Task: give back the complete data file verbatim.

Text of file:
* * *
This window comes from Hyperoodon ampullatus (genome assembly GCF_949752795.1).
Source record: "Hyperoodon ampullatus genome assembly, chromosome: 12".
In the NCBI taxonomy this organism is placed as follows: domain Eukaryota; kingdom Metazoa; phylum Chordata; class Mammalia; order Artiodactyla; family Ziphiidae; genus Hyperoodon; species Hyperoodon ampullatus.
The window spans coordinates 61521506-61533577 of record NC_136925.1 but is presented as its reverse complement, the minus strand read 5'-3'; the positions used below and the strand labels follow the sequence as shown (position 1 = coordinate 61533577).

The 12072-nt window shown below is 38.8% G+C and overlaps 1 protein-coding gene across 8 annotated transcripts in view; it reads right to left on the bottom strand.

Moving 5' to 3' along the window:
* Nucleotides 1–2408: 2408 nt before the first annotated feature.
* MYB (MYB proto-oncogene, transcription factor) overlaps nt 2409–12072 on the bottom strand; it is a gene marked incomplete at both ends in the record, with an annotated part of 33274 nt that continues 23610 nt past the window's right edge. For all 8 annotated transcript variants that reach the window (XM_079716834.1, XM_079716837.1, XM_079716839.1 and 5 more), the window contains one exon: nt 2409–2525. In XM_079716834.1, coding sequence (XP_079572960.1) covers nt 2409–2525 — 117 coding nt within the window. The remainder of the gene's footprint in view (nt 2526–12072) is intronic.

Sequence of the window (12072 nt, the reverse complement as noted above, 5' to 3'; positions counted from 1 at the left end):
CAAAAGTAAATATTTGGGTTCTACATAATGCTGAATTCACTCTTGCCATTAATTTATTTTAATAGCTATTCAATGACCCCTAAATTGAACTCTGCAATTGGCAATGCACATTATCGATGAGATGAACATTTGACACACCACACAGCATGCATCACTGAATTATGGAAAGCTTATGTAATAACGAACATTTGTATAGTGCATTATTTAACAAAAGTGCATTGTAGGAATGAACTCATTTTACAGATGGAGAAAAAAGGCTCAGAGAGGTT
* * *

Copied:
This window comes from Hyperoodon ampullatus (genome assembly GCF_949752795.1).
Source record: "Hyperoodon ampullatus genome assembly, chromosome: 12".
In the NCBI taxonomy this organism is placed as follows: domain Eukaryota; kingdom Metazoa; phylum Chordata; class Mammalia; order Artiodactyla; family Ziphiidae; genus Hyperoodon; species Hyperoodon ampullatus.
The window spans coordinates 61521506-61533577 of record NC_136925.1 but is presented as its reverse complement, the minus strand read 5'-3'; the positions used below and the strand labels follow the sequence as shown (position 1 = coordinate 61533577).

The 12072-nt window shown below is 38.8% G+C and overlaps 1 protein-coding gene across 8 annotated transcripts in view; it reads right to left on the bottom strand.

Moving 5' to 3' along the window:
* Nucleotides 1–2408: 2408 nt before the first annotated feature.
* MYB (MYB proto-oncogene, transcription factor) overlaps nt 2409–12072 on the bottom strand; it is a gene marked incomplete at both ends in the record, with an annotated part of 33274 nt that continues 23610 nt past the window's right edge. For all 8 annotated transcript variants that reach the window (XM_079716834.1, XM_079716837.1, XM_079716839.1 and 5 more), the window contains one exon: nt 2409–2525. In XM_079716834.1, coding sequence (XP_079572960.1) covers nt 2409–2525 — 117 coding nt within the window. The remainder of the gene's footprint in view (nt 2526–12072) is intronic.

Sequence of the window (12072 nt, the reverse complement as noted above, 5' to 3'; positions counted from 1 at the left end):
CAAAAGTAAATATTTGGGTTCTACATAATGCTGAATTCACTCTTGCCATTAATTTATTTTAATAGCTATTCAATGACCCCTAAATTGAACTCTGCAATTGGCAATGCACATTATCGATGAGATGAACATTTGACACACCACACAGCATGCATCACTGAATTATGGAAAGCTTATGTAATAACGAACATTTGTATAGTGCATTATTTAACAAAAGTGCATTGTAGGAATGAACTCATTTTACAGATGGAGAAAAAAGGCTCAGAGAGGTT